Thought you were stymied by the static electricity that glues your clothes together in the dryer? That's nothing compared to what you'll feel the first time dust sticks to your digital SLR's sensor. Nothing mars a blue sky in a thoughtful composition quite like a black splotch of dust.
How Dust Gets In
Today's digital SLR cameras rely on an image sensor--CMOS or CCD--to capture the image. When the camera is on, both types of sensors carry an electrostatic charge that attracts dust and other airborne particles to the sensor (or more precisely, to the low-pass filter just above the sensor).
If you change lenses at a beach, in a park--or anywhere except a filter-protected clean room--chances are you will be hit by dust at some point. Some experts even point to certain zoom lens designs as a source of dust: The push-pull of the zoom could cause dust to get inside the camera.
The shape of the particulates caught inside your camera, and how they will affect your images will vary, depending upon the aperture and focal length you're using.
To determine whether your camera has been affected by dust, shoot a clear blue sky or a smooth white surface that is well lit, and shoot without using a flash, say at f/16 or f/22 (the more stopped down the aperture is, the more likely you are to see any particles on the sensor). If you have a zoom lens, shoot your test shots at a wide angle; if you zoom in, the dust splotch might appear less like a spot, and more like a soft blob. Finally, view your test shots on your PC, using your photo editor to view the shots at 100 percent crop.
Tips for Minimizing Dust
Here are a couple of tips to reduce dust particles in your SLR.
Face the SLR Down: When changing lenses, keep the camera off and facing downward. Have your lenses at the ready to minimize the length of time the sensor is exposed.
Avoid Canned Air: Don't use canned air--the force of its air blast can damage your camera's sensor. If you want to try cleaning it yourself, camera makers usually recommend you use only a handheld air blower, such as Giotto's Rocket Air Blower.
Clean the area around your lens mount: It's easy for dirt and dust to collect around the lens mount over time. Clean this area regularly, to decrease the chance of getting particles into the CCD chamber.
You Have Dust--Now What?
If none of the above remedies do the trick, your options are limited. Most camera warranties don't cover the cleaning of the sensor or its replacement if you damage it. Having a pro shop or camera maker clear the dust can cost you anywhere from $30 to $100 a pop: expensive, yes--but a lot cheaper than buying a new camera.
Few vendors provide adequate information on how to mitigate the dust problem, and even fewer provide a solution.
Olympus offers a dust-reduction system built into its EVolt E-300. A supersonic wave filter vibrates dust off the sensor every time you turn on the camera. If dust still manages to find its way into the camera, Olympus says it will cover the cleaning under warranty.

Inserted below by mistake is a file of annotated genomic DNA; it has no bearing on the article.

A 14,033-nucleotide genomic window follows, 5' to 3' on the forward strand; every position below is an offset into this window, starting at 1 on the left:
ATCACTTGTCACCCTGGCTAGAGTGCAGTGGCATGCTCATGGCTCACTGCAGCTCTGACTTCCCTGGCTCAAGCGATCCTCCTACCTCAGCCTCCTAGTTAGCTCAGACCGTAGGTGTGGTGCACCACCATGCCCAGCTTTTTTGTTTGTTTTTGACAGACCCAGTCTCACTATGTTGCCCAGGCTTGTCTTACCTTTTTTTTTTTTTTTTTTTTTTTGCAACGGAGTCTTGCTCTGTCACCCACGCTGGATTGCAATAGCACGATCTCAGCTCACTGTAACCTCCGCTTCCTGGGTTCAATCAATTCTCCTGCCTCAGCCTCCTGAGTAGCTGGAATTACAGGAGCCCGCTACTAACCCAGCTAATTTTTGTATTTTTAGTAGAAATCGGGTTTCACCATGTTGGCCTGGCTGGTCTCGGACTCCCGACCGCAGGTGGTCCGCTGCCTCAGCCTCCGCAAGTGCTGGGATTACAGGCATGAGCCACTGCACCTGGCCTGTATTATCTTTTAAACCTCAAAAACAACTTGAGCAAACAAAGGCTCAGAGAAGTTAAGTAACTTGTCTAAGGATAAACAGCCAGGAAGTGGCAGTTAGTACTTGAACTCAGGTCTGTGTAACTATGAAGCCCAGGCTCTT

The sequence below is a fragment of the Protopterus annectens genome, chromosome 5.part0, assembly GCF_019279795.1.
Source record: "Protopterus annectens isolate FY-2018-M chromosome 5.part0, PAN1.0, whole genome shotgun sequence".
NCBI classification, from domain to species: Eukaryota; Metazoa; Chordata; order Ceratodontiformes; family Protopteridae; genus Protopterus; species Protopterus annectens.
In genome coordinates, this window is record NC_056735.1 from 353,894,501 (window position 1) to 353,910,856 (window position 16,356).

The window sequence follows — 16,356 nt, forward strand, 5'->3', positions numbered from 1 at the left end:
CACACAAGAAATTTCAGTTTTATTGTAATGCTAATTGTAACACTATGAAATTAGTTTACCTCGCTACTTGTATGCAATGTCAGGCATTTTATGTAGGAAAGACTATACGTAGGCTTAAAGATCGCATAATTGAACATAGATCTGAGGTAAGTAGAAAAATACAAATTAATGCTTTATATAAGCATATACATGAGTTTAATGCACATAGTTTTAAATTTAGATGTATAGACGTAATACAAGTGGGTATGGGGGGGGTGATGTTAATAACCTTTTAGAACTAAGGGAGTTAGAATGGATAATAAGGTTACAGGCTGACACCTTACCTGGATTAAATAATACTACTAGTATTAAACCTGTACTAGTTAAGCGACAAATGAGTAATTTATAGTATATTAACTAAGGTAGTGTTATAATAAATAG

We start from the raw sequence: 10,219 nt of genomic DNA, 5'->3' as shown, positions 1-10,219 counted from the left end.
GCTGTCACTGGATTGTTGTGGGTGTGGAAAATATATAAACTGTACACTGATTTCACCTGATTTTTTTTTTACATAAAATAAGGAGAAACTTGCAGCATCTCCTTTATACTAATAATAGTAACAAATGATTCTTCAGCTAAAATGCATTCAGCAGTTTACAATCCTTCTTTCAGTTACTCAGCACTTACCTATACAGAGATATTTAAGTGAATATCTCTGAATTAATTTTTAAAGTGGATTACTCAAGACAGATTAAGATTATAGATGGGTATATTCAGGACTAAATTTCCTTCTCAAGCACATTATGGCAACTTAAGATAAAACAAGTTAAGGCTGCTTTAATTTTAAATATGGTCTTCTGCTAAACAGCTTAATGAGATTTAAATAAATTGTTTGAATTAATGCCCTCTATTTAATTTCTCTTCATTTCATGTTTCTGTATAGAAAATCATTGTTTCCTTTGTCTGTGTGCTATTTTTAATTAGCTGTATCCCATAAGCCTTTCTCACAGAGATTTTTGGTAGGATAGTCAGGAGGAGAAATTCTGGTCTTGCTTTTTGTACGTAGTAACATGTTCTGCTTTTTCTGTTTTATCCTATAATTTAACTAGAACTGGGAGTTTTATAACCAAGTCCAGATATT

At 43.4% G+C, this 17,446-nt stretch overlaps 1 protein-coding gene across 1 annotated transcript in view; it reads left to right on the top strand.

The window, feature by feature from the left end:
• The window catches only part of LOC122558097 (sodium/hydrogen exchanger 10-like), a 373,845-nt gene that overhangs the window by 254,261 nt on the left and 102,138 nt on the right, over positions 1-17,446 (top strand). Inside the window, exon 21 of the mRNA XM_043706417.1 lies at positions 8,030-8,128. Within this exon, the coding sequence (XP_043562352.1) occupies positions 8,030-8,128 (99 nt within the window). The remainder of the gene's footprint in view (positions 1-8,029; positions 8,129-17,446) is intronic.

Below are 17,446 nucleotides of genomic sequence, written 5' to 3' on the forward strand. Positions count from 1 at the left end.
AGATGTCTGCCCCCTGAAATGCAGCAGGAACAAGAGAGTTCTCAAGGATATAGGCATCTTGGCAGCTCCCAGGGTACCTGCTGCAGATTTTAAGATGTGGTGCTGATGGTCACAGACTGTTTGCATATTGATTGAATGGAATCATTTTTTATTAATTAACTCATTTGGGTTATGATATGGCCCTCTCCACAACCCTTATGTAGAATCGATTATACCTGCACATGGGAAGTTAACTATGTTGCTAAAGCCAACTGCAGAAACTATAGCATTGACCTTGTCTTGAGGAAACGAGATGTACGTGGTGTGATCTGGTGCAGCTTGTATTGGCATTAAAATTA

Canon says that to keep its sensor from attracting dust, an antistatic charge runs whenever the camera is on. Dust may get inside nonetheless, and if it does, Canon will not cover a cleaning under warranty. Canon also does not have a set fee for cleaning the sensor, even if that's all you're sending the camera in for.
Nikon, meanwhile, offers no features in its hardware to help get rid of any dust that does get on the sensor. Instead, it expects users to eliminate dust blotches in post-processing. The catch: You have to shoot in RAW format, shoot a dust reference image (an option in the menu), and then process the first image using the optional $100 Nikon Capture software. The company doesn't include sensor cleanings under warranty, but it will clean your sensor for about $30 plus shipping both ways.
Most vendors don't provide satisfactory details on how to clean the filter yourself, if you're so inclined. Nikon's roundabout approach is typical of how camera makers deal with dust. Nikon's manuals don't really get into the dust issue per se, but instead bury the information. (For example, the D50's manual stashes info on cleaning its sensor under the obscure title, "The Low-Pass Filter," way back on page 116). To Nikon's credit, the D50's manual does say up front--on page 7--to turn off the camera before changing lenses.
Fujifilm does the best job of educating its users on the dust issue: The company provides a PDF on its Web site that not only provides an illustrated step-by-step guide to cleaning the CCD sensor, but also recommends a third-party solution: Eclipse Optic Cleaner fluid and Sensor Swab wipes from Photographic Solutions.
Melissa J. Perenson
This story, "The Dirt on Digital SLRs' Dust" was originally published by PCWorld.